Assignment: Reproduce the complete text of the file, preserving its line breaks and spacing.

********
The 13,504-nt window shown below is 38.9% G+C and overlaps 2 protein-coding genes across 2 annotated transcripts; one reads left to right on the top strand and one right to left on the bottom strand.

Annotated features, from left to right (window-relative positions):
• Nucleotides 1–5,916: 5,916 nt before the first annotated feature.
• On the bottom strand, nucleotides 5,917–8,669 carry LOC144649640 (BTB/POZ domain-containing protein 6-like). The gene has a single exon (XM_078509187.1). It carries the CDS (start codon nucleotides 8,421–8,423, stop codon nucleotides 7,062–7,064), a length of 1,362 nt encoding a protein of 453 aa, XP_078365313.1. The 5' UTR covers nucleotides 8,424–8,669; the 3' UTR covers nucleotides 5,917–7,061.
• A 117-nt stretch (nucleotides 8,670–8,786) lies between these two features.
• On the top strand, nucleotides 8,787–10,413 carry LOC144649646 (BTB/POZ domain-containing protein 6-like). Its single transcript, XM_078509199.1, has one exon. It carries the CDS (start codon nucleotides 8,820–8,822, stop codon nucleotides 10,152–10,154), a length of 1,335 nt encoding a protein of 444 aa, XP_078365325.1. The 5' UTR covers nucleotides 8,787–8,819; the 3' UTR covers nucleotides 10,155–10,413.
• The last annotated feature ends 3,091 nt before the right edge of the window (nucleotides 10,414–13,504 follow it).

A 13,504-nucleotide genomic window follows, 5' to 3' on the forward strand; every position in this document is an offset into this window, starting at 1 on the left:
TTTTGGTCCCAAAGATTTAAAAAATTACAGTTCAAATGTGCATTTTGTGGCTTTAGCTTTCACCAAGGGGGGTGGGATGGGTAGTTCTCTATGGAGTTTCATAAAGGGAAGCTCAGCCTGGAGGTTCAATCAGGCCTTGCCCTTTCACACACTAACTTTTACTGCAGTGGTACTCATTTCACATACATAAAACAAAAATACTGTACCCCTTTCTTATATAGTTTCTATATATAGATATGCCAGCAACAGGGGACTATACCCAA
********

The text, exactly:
The 13,504-nt window shown below is 38.9% G+C and overlaps 2 protein-coding genes across 2 annotated transcripts; one reads left to right on the top strand and one right to left on the bottom strand.

Annotated features, from left to right (window-relative positions):
• Nucleotides 1–5,916: 5,916 nt before the first annotated feature.
• On the bottom strand, nucleotides 5,917–8,669 carry LOC144649640 (BTB/POZ domain-containing protein 6-like). The gene has a single exon (XM_078509187.1). It carries the CDS (start codon nucleotides 8,421–8,423, stop codon nucleotides 7,062–7,064), a length of 1,362 nt encoding a protein of 453 aa, XP_078365313.1. The 5' UTR covers nucleotides 8,424–8,669; the 3' UTR covers nucleotides 5,917–7,061.
• A 117-nt stretch (nucleotides 8,670–8,786) lies between these two features.
• On the top strand, nucleotides 8,787–10,413 carry LOC144649646 (BTB/POZ domain-containing protein 6-like). Its single transcript, XM_078509199.1, has one exon. It carries the CDS (start codon nucleotides 8,820–8,822, stop codon nucleotides 10,152–10,154), a length of 1,335 nt encoding a protein of 444 aa, XP_078365325.1. The 5' UTR covers nucleotides 8,787–8,819; the 3' UTR covers nucleotides 10,155–10,413.
• The last annotated feature ends 3,091 nt before the right edge of the window (nucleotides 10,414–13,504 follow it).

A 13,504-nucleotide genomic window follows, 5' to 3' on the forward strand; every position in this document is an offset into this window, starting at 1 on the left:
TTTTGGTCCCAAAGATTTAAAAAATTACAGTTCAAATGTGCATTTTGTGGCTTTAGCTTTCACCAAGGGGGGTGGGATGGGTAGTTCTCTATGGAGTTTCATAAAGGGAAGCTCAGCCTGGAGGTTCAATCAGGCCTTGCCCTTTCACACACTAACTTTTACTGCAGTGGTACTCATTTCACATACATAAAACAAAAATACTGTACCCCTTTCTTATATAGTTTCTATATATAGATATGCCAGCAACAGGGGACTATACCCAA